As a past art educator, Peggy believes in creativity, experimentation and good design. She paints her landscapes mostly on location using either oil or acrylic paint. She also explores design potential through abstract expression in her studio work.
In her plain air painting, she believes that it is very important to try to capture the feeling of a location and not to worry about painting an actual representation of what you see. To help her with this goal and to keep her stroke lively and loose, Peggy uses either wide brushes or palette knives; often, the wider the better! She likes to push her color choices in intensity and vibrancy. In acrylics, she paints using a layering technique and in oils she paints using the impasto method.
Peggy’s work is represented by Wilder Nightingale Gallery in Taos and La Mesa Gallery in Santa Fe. Visit Peggy’s website to see more of her work here.
Pastel Team Captain: Lonny Granston
Lonny Granston was voted most artistic in his high school graduating class and took the logical next step: he went to medical school. After residency, he moved to Boulder, Colorado, where he still takes up space. As a young man, he raced triathlons, got married and started a family, played doctor and drank beer. Eventually he gave up triathlons (but not the other vices mentioned) and rediscovered pastels. Distorted colors, lack of accurate reproduction of what he sees and misrepresentation of the natural world are hallmarks of his work. See more of Lonny’s work here.
Oil Team Captain: Allan Brockbank
Allen earned a fine arts degree from Brigham Young University where he met his wife Janice. They settled in Centerville, Utah where Allen began his career in commercial art and computer game design. Over the next twenty years, Allen refined his artistic skills in the digital world developing video games with fine companies like Disney, Microsoft, and Take Two. It was during this time that Allen discovered the joys and challenges of landscape painting right in his backyard. Utah is a painter’s paradise and a “university” for teaching the plein air artist. He believes that painting on location and in the studio are complimentary pursuits, one building upon the other.
See more of Allan’s work here.
Water Color Team Captain: Ward Stroud
Ward believes “Who we are, and everything that we do and create in every moment of our lives is a culmination of what we have learned, done, and experienced on our life’s journey.” He has assembled in his nearly 62 years, some of life’s greatest lessons working as a professional figure skater, graphic artist, fine artist, singer/songwriter/musician, published photographer, dancer, instructor, and entrepreneur. He is a juried member of both the WSO (Watercolor Society of Oregon) and the Oregon society of Artists (OSA) has had numerous one-man exhibits, and his work has been featured in some of the finest Art/Painting magazines in the world including “Watercolor Artist”, “Les Pratique Des Arts”, and the “New Palette” magazine! Ward has three feature Instructional DVDs/Videos, titled “Brusho and Beyond”, as well as numerous highly-viewed YouTube videos! Ward is the winner of the Escalante Canyons Arts Festival People’s Choice Award 2019! Visit Ward’s website to see more of his work here.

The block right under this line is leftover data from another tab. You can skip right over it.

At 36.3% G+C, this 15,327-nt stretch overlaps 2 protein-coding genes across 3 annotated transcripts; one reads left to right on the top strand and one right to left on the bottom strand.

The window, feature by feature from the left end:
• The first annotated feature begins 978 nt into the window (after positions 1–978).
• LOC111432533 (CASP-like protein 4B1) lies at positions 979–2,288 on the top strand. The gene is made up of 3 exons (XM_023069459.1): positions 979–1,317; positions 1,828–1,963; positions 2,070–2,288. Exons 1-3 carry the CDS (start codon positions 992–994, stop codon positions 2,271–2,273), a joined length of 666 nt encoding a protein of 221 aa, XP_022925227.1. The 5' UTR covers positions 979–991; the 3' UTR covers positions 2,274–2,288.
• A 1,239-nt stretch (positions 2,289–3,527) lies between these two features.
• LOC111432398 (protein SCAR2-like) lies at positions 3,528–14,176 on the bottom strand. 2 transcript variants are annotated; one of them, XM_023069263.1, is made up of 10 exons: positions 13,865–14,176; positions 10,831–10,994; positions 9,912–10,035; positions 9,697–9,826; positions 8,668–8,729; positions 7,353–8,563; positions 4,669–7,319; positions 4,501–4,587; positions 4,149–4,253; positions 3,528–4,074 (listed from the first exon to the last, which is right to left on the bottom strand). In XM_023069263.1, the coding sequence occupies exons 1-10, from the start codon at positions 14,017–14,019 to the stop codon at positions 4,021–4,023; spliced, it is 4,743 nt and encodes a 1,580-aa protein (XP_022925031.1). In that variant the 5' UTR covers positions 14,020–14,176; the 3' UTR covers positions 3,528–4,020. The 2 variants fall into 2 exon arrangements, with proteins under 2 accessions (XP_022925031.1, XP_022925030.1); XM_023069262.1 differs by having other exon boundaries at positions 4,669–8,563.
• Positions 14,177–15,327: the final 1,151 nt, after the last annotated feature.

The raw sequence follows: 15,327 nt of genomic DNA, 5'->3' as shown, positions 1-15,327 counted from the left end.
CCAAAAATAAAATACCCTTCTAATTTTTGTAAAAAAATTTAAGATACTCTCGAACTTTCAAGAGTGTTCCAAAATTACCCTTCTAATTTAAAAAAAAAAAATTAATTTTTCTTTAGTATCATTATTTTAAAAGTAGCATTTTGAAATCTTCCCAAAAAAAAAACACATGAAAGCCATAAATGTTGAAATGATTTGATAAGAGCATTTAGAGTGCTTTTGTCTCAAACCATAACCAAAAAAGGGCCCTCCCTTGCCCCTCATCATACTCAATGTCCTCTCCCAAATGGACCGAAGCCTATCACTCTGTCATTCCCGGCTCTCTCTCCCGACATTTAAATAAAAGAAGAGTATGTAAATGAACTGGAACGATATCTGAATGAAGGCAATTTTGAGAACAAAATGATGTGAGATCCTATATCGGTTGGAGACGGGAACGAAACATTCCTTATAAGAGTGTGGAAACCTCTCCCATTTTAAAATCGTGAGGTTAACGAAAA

Mixed Media Color Team Captain: Sue Tyler
Sue Tyler was born in Idaho, and has called Teton Valley Idaho home for 35 years. She began drawing and painting at a young age, inspired by local landscapes, animals, and icons of the past in Western culture. Sue taught art to all ages for almost 30 years, until she retired to paint full time. Sue’s painting can be seen in galleries and plein air events throughout the West. Her recent awards include Escalante Canyons Art Festival (honorable mention)2019, Driggs Plein Air Festival, 2nd Quick Draw, 2019, National Juried Show, 2nd place, 2019, Arts Idaho Biennial, top 50, 2004, 2007 2008, 2012, 2019 (honorable mention). Sue paints plein air landscapes in acrylic and watercolor. In the studio, her mixed media pieces allow a freer expression of a subject. “Mixed media allows an intuitive, versus literal experience, she says. And I can focus on design essentials. Hopefully, each piece is a conversation with the viewer.” See more of Sue’s work here.
Demonstration will focus on how to recognize and emphasize the main idea and purpose of your painting. Natalie will discuss design and editing principles that will help you establish dominance within your composition and subdue secondary elements.
Natalie Rhees Shupe was born in Ogden, Utah. She grew up on a small farm with animals and fruit trees and lots of room to roam. Oil painting lessons began when piano lessons failed. As a result, she began to paint in oils at eleven years of age. It was at Snow College that she had the opportunity to study with Osrael Allred and Carl Purcell. She finished a BFA at Utah State University in Art Education. When her two-year-old son ate the oil paints off her palette, she put them away. The desire to paint returned when her oldest daughter began her art degree. Natalie has been painting determinedly ever since. Workshops with John Poon, John Hughes and Russell Case have increased her vision of what paintings can be. She still needs lots of room to roam since hiking is the best way to gather references. See more of Natalie’s work here.
Join a mother-daughter tandem demo where Valerie and Ellen will paint and talk about their creative processes and boundaries. Valerie thinks that parenting a teen requires balance between providing the resources for her daughter to succeed and then getting out of the way so that the success is truly hers. Valerie provides supplies and gives advice to Ellen about compositions and color mixing, but then she backs off and does not not look or comment (unless Ellen asks her).
Valerie Orlemann is a professional artist, working with canvas and oil to create landscapes of Utah and the southwest.
Ellen Orlemann is a 16-year-old who enjoys cross-country running, music, hiking, and sometimes painting.
The two of them have come together at the Escalante art festival where Valerie wins the occasional award and Ellen has taken first place in the junior division. Painting together means discussing ideas, painting in the same places, sharing supplies but also giving each other space to create.
See more of Valerie’s work here.